Is Knocked Up sexist?

knocked up

Whilst Judd Apatow’s films are genuinely funny, there can be little argument that his portrayal of women is often less than positive. His 2007 film Knocked Up has perhaps been the recipient of the most vitriolic of sexist accusations.

Katherine Heigl, of Knocked Up, famously stated in an interview with Vanity Fair that Knocked up is:
a little sexist. It paints the women as shrews, as humourless and uptight, and it paints the men aslovable, goofy, fun-loving guys. It exaggerated the characters, and I had a hard time with it, on some days. I’m playing such a bitch; why is she being such a killjoy? Why is this how you’re portraying women?’

Certainly Heigl’s character Alison is entirely humourless, demanding, unfair and just plain unlikeable for the majority of the film, whilst Ben (Seth Rogen), despite his lack of ambition is shown to be likeable and fun.

The film’s opening scene further cements this rather obvious contrast between the career-minded Alison, who lives in an orderly world devoid of fun, and the fun Ben enjoys whilst hanging out with his similarly minded friends. The viewer is treated to scenes of Alison waking up in a timely manner, preparing herself for work. Ben simultaneously is shown indulging in recreational drugs with a myriad of friends, clearly enjoying himself. Alison’s job is shown to be stressful, with a number of expectations that she is compelled to exceed: Ben simply doesn’t have a job.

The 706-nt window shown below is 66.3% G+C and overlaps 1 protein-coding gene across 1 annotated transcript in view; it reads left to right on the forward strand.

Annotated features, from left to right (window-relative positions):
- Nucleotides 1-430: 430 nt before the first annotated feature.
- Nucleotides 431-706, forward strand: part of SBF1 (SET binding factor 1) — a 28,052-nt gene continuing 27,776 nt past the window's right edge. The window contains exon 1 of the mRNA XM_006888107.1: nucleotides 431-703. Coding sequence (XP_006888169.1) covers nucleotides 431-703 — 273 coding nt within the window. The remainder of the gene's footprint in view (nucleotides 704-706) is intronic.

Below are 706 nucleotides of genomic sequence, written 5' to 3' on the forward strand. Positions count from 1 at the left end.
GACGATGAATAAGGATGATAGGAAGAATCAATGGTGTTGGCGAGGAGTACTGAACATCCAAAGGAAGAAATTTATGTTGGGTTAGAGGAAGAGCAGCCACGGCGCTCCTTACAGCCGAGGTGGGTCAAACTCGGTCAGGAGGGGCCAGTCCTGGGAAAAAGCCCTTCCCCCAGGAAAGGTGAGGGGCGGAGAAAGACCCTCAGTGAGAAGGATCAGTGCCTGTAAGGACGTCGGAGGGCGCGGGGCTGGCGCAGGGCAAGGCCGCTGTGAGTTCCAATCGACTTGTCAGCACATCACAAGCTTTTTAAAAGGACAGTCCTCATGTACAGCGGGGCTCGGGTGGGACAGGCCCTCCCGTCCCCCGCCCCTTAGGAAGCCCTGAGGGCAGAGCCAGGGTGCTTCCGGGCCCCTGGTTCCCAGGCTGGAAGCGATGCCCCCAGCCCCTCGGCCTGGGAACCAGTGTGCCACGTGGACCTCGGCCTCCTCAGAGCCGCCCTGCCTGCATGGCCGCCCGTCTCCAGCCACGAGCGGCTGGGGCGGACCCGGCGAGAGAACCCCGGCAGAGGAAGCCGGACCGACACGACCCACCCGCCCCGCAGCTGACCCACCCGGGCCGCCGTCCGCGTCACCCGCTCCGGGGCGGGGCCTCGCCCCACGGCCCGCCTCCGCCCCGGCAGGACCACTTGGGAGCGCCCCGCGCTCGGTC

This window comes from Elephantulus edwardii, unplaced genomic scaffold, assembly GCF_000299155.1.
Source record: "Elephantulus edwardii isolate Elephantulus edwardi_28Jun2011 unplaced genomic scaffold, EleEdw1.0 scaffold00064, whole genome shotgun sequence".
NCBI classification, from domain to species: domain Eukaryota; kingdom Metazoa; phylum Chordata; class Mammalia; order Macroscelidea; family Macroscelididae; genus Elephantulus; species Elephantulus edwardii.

This contrast between fun-loving and uptight isn’t just restricted to Ben and Alison; Alison’s sister Debbie (Leslie Mann) is strict, paranoid, and sexless – asking her husband if he really wants to have sex (she clearly doesn’t) when he propositions her. Her husband Pete is a kindred spirit of Ben’s; so dour is Debbie that Pete is forced to hide his participation in a fantasy Baseball League for fear of upsetting her.

Not to sound entirely humourless, I do belief that Knocked Up is a wonderful, truly comedic film. It is also, without a doubt, sexist at times. Yes, the film is enjoyable, but its perpetual sexism does highlight that a positive representation of women is sorely needed, especially in male-led comedies.

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